[10:55:29] REV. PATRICK CONROY, HOUSE CHAPLAIN: We give you thanks, all mighty God, for the appearance among us of great men and women who serve as inspirations for all Americans to be their best in service to God, country and neighbor. This day we honor a true American hero, Senator John McCain. He dedicated his entire life to public service as a vocation, first in the military and then in elected office. He placed himself directly in harm's way during the Vietnam War and his great sacrifice of personal freedom is well-known.

As a senator, he served with honesty and integrity working both with those with whom he agreed and many with whom he did not. His willingness to speak the truth as he understood it, even when it was not politically expedient to do so proved to be a rare phenomenon. For that reason, it was all the more precious.

As we continue this celebration of honor, grant that all who attend to these proceedings might transcend smallness and limitation and emerge as people desirous of being our best selves in service to all our brothers and sisters as you might call each of us to be. Dear Lord, thank you for inspiring such greatness in Senator John McCain and continue to bless the United States of America. Amen.

REP. MITCH MCCONNELL, HOUSE MAJORITY LEADER: Mr. Vice President, Mr. Speaker, colleagues, (INAUDIBLE). It's an honor to welcome you this morning. We gather to recognize a great loss and celebrate a great life.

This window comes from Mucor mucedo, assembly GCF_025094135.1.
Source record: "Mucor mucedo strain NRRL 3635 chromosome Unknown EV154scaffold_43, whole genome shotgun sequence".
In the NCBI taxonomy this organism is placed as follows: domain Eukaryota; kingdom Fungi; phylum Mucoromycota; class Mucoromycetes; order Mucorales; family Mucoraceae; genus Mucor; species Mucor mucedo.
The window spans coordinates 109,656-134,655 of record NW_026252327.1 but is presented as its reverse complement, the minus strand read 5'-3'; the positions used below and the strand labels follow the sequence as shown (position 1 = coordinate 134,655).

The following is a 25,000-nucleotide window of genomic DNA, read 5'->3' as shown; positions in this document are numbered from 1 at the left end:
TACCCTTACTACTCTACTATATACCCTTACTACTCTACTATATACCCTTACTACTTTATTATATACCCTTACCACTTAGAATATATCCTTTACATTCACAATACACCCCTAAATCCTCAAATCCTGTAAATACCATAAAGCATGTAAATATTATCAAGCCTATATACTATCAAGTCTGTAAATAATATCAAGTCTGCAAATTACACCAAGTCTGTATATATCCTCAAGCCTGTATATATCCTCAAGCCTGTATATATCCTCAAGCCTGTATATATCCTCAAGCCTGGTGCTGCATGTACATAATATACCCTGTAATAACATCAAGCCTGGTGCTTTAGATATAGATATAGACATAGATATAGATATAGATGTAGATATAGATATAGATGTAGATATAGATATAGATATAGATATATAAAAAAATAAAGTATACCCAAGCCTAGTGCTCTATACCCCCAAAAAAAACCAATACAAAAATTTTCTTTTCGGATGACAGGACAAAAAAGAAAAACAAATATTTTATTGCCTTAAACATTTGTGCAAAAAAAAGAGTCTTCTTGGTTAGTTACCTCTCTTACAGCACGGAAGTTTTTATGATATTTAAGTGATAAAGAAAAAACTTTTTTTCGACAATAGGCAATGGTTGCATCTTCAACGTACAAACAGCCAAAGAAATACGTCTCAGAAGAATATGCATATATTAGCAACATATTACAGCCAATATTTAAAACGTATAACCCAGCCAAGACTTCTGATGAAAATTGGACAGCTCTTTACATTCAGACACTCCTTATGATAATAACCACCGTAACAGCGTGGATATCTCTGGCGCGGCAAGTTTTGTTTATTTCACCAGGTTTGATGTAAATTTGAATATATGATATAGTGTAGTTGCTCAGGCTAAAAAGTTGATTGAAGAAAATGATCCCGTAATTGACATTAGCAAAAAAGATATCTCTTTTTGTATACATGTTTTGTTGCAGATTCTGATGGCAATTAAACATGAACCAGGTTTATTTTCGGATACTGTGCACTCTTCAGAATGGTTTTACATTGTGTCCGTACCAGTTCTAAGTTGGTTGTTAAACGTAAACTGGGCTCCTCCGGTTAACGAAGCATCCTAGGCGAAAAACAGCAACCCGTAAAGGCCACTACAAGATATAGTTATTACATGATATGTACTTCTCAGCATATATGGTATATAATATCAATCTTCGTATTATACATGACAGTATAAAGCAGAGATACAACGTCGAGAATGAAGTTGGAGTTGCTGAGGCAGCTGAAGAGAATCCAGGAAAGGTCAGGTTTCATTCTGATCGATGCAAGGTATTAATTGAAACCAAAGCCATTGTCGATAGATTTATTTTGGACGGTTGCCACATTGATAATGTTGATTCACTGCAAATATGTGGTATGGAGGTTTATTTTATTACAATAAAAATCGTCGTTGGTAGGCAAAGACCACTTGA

We celebrate six decades of devotion to the American idea and the cause of human freedom. Generations of Americans will continue to marvel at the man who lies before us, the cocky, handsome, naval aviator, who barely scraped through school and then fought for freedom in the skies, who witnessed to our highest values even through terrible torture, and who became a generational leader in the United States Senate where our nation airs its great debates.

Now airing our great debates is a gentle way to describe how John approached the work of a senator. I have long joked that his guards at the Hanoi Hilton probably needed group therapy after John was finished with them. Well let's just say there were times when some of his Senate colleagues attempted to form a support group of our own. He treated every issue with the intensity the people's business deserved. He would fight tooth and nail for his vision of the common good. Depending on the issue you knew John would either be your staunchest ally or your most stubborn opponent.

At any moment, he might be preparing an eloquent reflection on human liberty or a devastating joke served up with his signature cackle and that John McCain glint in his eye. He had America's fighting spirit, our noble idealism, our solemn patriotism and our slightly irreverent streak all rolled into one. I will miss a dear friend whose smile reminded us that service --